Before Alaska officially became a state in 1959, it was known the world over for its bountiful salmon fisheries. At the time, up to 90 percent of the fish harvested commercially in Alaska were salmon! However, the practices used at the time were not sustainable. The federal government allowed international fishing operations to have access to popular salmon runs, and by the middle of the century, salmon populations had suffered considerably.
By the time Alaska gained statehood, federal officials saw just how important fishing was to daily life in Alaska. Fishing was, and still is, a source of food, a mode of employment, and a source of rich culture. The Alaskan state constitution was written with specific provisions for the management of natural resources—especially fish.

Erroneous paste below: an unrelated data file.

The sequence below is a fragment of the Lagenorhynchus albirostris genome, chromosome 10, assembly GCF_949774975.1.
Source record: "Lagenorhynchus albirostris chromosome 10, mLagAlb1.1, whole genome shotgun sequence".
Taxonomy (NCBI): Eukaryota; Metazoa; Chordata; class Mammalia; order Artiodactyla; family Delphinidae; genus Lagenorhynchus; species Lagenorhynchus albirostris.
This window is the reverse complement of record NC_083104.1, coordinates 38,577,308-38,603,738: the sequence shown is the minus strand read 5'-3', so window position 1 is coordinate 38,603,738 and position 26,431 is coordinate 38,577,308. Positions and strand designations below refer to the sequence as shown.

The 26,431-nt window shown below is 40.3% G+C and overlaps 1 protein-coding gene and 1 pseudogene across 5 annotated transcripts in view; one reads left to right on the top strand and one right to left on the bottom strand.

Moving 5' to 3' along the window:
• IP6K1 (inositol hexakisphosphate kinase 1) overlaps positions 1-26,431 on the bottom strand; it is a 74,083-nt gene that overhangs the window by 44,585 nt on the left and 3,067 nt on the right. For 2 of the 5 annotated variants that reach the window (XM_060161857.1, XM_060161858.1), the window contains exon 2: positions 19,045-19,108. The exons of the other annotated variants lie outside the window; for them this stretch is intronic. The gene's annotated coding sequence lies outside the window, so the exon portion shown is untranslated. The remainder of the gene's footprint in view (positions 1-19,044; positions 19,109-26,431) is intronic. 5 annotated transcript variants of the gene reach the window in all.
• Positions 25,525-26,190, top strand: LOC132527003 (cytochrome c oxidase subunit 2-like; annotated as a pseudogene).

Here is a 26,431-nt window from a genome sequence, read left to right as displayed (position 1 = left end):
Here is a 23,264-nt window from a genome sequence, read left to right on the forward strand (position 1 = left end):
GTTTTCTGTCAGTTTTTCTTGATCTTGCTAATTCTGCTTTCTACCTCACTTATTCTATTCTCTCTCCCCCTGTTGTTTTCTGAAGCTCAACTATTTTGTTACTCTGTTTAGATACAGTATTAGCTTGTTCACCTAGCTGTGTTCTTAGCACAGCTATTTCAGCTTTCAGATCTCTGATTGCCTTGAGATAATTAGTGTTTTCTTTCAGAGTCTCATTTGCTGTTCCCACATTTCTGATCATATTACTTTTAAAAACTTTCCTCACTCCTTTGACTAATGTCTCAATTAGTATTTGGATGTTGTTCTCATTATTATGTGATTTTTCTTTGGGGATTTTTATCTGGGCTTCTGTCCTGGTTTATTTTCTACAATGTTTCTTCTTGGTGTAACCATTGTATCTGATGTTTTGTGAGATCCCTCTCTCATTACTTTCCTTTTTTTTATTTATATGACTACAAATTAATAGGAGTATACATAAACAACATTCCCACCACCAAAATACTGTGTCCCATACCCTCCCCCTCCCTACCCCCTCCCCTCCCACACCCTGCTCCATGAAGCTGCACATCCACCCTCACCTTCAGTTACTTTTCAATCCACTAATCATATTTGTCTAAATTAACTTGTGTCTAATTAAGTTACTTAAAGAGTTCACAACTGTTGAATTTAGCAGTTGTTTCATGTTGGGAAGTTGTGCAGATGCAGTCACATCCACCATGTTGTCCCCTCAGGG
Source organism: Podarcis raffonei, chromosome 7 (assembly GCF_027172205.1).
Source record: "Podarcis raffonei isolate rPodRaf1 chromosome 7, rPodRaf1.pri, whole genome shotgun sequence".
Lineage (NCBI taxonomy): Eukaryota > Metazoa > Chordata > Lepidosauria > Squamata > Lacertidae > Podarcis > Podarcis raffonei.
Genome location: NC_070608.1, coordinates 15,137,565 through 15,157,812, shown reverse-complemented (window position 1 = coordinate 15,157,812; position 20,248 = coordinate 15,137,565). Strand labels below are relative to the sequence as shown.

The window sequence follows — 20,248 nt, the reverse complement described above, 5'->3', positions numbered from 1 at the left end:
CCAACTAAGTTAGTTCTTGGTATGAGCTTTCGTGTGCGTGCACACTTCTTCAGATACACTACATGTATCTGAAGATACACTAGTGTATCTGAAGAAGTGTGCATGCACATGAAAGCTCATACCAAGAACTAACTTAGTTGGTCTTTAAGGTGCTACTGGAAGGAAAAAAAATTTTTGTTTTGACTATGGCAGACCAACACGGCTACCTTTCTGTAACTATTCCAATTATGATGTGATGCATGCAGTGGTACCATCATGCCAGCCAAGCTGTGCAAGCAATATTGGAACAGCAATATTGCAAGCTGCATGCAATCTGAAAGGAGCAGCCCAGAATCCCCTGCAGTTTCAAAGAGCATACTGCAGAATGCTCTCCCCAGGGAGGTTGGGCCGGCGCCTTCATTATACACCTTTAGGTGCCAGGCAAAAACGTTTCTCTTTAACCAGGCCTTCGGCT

Preserving a Bountiful Future
Here’s the thing about the environment: any damage that humans do to the world around us can potentially take generations to reverse. For example, it takes much longer to clean up the aftermath of an oil spill than it does to make the mess in the first place.
Overfishing presents a serious challenge to our oceans. It’s exactly what it sounds like: the practice of catching too many fish at one time, preventing the species from being able to repopulate adequately. When entire species get fished to extinction or critical endangerment, their absence creates a gap in the food web. Consequently, their predators have fewer food options, and their prey can become overabundant in the seas.